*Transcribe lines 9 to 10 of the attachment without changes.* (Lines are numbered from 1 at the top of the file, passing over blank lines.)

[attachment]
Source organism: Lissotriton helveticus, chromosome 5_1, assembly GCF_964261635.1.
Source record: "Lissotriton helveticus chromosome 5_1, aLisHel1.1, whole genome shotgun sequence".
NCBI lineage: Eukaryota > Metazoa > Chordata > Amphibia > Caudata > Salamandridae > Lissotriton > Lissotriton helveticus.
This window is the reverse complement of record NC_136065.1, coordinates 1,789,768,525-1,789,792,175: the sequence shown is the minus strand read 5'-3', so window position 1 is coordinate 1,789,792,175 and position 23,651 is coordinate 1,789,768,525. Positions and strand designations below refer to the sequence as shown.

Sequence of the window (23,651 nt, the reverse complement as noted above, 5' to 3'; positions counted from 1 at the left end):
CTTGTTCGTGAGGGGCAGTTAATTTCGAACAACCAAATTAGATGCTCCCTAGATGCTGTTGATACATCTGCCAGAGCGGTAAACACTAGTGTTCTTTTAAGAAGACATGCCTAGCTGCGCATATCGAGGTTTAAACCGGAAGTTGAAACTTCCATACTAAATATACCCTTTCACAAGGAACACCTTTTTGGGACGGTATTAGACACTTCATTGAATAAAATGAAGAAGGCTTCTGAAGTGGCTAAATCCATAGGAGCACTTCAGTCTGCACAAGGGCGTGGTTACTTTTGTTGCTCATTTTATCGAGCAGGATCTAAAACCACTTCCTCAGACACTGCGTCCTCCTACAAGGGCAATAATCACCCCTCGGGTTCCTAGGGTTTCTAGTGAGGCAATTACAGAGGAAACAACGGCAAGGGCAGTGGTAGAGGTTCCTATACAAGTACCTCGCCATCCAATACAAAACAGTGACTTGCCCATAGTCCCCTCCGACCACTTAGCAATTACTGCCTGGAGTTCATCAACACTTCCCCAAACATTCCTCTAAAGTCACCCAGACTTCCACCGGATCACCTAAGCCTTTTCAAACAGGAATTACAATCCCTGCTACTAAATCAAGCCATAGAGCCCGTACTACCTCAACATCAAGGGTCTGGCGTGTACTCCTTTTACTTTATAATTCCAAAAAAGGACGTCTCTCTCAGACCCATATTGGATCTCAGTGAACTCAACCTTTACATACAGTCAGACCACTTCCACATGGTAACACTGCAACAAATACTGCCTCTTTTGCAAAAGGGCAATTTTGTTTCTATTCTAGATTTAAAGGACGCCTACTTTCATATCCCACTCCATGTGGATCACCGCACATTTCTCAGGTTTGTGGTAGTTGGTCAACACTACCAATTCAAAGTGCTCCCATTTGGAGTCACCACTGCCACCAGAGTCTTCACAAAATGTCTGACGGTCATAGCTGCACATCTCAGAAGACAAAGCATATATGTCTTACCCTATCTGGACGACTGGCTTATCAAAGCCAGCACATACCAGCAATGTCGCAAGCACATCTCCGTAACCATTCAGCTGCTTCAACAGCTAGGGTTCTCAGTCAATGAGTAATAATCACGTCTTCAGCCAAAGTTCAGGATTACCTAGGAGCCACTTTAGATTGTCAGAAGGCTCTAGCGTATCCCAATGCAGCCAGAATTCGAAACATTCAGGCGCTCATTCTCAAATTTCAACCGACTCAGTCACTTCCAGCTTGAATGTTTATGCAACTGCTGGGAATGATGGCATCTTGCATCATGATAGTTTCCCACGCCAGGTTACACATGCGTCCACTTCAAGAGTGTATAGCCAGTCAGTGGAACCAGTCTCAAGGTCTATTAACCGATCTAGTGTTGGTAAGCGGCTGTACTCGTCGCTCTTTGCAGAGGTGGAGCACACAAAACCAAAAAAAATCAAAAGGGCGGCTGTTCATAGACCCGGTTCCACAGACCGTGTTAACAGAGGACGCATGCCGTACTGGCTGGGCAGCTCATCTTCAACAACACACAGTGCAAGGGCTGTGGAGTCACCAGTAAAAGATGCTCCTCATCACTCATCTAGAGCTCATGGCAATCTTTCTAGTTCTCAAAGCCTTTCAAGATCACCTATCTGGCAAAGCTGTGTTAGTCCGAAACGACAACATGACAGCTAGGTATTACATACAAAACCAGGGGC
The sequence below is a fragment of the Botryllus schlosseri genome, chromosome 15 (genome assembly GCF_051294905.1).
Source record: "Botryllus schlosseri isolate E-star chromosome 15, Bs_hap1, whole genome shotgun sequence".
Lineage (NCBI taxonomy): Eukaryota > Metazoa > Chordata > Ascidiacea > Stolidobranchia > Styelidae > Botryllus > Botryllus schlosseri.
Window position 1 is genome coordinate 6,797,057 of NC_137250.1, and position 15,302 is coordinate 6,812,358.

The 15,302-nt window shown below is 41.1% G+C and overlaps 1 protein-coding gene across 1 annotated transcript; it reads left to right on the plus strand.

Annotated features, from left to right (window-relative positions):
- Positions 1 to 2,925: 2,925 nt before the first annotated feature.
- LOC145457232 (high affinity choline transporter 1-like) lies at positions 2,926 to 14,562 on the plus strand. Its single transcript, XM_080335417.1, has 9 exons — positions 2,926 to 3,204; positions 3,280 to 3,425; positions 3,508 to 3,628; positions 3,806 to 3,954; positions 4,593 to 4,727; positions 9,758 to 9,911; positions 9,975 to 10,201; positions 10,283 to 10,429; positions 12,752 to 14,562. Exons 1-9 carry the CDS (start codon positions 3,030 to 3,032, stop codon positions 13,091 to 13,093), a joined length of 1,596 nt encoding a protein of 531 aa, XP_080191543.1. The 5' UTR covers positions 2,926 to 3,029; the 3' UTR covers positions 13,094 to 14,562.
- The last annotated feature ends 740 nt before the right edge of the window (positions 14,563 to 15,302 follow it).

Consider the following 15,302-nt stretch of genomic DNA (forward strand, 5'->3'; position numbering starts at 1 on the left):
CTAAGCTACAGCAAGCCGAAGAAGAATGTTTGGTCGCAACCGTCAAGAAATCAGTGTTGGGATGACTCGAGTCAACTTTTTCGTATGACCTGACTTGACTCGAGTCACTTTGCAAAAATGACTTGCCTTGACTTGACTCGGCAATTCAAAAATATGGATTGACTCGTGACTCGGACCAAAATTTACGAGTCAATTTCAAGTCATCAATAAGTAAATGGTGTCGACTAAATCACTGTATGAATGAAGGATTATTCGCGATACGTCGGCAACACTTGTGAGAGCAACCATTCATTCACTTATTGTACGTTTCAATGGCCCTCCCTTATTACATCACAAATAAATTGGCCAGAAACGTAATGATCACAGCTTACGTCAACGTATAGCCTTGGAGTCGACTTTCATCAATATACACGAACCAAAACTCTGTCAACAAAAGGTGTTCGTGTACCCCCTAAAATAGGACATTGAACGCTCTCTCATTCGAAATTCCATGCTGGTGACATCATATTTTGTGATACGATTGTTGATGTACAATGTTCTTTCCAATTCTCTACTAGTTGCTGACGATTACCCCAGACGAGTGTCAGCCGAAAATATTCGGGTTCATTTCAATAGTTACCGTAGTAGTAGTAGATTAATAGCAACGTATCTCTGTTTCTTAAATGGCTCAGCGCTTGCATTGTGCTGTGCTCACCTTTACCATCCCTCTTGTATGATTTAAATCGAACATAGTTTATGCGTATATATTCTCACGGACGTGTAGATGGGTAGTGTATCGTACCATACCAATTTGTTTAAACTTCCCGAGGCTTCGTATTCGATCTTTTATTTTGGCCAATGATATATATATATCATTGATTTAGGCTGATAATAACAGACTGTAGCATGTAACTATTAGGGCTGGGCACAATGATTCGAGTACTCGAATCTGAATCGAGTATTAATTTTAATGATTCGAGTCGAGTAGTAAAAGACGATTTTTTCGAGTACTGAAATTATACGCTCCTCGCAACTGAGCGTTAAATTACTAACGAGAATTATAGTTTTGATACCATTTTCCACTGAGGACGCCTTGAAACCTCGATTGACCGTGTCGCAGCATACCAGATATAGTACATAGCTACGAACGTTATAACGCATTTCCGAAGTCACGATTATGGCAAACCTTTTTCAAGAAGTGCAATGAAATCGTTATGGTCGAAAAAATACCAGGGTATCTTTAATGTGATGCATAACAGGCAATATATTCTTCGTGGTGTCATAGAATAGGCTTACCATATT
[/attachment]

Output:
Lineage (NCBI taxonomy): Eukaryota > Metazoa > Chordata > Ascidiacea > Stolidobranchia > Styelidae > Botryllus > Botryllus schlosseri.
Window position 1 is genome coordinate 6,797,057 of NC_137250.1, and position 15,302 is coordinate 6,812,358.